Following on from issue 450, “Back to School”, published last September, AA looks at places of learning, from nurseries to universities. In Geneva, the Swiss architects from office Lacroix Chessex, founded in 2005 by Simon Chessex and Hiéronyme Lacroix, have completed in 2022, for the City of Geneve, a nursery in a former vermouth factory dating from the late 19th century. The office explains to AA the challenge of welcoming this very young public in a semi-buried ground floor.
AA: Could you tell us about your project and its challenges?
Lacroix Chessex: Built in 1868, the building is composed of three levels of housing on a semi-buried ground floor for industrial use (a former vermouth factory), and two low annexes forming a courtyard and a garden at the rear. The City of Geneva has acquired the property in 1951 and it underwent various transformations (alterations) in the 1970s and 1980s. The main challenge was to implement a day care programme in the vaulted spaces on the ground floor and to create physical connections (a staircase and a lift) between these vaulted spaces on the ground floor and the first floor.
AA: Our issue dedicated to schools was focused on showing how new ways of teaching influence architectural forms. Even though it is not a school, could you tell us how you think your project has adapted to the reception of young children?
Lacroix Chessex : What is interesting here is that it is not our project that has been adapted to young children care, but the opposite. The programme has had to bend and adapt to the existing building! And here is the project’s interest and quality: transforming an existing historic building has generated spaces for children. We had to be inventive and creative to imagine how existing spaces, according to their spatial characteristics (qualities and constraints), could be used and experienced. In the end, a former vermouth factory from the end of the 19th century, helped by “small” contemporary architectural interventions, is a great and quite suitable space to welcome young entrants – and that is what was so great about it.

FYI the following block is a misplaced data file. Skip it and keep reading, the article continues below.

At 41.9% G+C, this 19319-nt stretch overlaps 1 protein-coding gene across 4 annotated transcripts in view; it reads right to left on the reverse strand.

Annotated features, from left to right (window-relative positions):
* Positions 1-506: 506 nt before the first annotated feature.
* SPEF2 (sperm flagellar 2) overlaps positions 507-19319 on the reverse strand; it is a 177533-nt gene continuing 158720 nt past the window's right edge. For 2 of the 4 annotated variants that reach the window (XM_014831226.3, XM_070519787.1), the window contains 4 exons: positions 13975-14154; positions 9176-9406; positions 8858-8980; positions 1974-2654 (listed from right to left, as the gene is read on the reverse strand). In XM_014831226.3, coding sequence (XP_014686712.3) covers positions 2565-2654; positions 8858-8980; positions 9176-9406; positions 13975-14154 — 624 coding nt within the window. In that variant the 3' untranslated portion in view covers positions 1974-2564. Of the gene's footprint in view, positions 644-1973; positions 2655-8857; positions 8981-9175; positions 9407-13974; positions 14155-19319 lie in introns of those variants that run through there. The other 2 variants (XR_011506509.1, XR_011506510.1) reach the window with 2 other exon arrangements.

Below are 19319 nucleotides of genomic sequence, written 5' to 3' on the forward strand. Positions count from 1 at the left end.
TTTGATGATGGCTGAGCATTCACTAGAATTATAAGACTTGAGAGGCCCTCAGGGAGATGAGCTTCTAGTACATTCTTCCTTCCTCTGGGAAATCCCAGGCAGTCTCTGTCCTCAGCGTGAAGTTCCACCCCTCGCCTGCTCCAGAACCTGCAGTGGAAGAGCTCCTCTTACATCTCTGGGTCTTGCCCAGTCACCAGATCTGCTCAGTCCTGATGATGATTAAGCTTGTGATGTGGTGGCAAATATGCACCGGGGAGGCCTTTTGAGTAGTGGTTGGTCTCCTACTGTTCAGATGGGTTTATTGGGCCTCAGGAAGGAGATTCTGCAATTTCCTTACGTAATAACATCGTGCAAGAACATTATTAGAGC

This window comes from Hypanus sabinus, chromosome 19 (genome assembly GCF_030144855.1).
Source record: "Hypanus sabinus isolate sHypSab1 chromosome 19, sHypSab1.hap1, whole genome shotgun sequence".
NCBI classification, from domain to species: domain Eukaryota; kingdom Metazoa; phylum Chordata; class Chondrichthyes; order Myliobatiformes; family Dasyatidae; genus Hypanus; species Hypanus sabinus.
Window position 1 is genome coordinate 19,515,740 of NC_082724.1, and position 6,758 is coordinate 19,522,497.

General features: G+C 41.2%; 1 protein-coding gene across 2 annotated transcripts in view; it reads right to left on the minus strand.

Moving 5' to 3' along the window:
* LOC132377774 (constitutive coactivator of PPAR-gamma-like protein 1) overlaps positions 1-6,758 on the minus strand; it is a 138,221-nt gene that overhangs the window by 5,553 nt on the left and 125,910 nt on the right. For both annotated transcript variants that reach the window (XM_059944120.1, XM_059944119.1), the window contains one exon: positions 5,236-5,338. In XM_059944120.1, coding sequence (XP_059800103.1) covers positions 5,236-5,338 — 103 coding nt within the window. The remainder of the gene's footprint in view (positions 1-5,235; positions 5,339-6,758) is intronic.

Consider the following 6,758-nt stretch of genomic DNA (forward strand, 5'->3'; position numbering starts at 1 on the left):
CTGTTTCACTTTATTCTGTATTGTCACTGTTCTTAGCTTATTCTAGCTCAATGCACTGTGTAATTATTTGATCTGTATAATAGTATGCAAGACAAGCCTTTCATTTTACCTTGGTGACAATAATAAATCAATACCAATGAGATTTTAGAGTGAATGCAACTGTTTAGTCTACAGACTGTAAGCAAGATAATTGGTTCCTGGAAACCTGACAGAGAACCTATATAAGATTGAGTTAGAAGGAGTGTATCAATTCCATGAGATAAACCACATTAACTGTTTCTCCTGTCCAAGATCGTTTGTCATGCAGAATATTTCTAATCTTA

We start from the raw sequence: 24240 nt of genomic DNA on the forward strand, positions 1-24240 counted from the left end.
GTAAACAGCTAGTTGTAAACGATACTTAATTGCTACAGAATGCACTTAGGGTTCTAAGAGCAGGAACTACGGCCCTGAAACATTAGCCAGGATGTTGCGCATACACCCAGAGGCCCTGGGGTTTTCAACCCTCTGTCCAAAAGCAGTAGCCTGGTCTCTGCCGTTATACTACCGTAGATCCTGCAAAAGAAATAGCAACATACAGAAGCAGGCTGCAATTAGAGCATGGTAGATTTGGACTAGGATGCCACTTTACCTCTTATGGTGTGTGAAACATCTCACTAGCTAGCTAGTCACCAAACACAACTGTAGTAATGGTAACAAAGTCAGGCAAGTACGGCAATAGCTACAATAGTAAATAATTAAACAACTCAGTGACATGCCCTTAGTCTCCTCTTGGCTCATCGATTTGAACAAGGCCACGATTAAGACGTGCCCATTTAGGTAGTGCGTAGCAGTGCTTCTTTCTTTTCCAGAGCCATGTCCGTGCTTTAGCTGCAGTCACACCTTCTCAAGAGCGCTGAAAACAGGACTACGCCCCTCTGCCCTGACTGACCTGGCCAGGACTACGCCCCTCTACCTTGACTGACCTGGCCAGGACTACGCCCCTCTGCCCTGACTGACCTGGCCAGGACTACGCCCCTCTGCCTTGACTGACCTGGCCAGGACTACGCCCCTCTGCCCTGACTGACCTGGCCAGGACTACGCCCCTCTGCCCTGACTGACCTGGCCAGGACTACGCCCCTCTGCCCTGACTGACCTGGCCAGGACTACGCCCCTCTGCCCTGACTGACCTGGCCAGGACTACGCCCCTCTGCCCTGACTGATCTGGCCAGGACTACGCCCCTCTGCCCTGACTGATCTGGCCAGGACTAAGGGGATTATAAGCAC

In the end, a former vermouth factory from the end of the 19th century, helped by “small” contemporary architectural interventions, is a great and quite suitable space to welcome young entrants – and that is what was so great about it.
Crèche route de Frontenex, Genève
Client: DPBA – Ville de Genève
Architects: Lacroix Chessex architectes
Team: Mara Sciarini, Chloé Nyffenegger, Nicolas Tappolet, Candela de la Macorra, Charlotte Prins, Ricardo Teixeira, Paul Trellu
Surface: 1 900 m²
Discover more learning space projects in our issue 450, "Back to School", available in our online shop.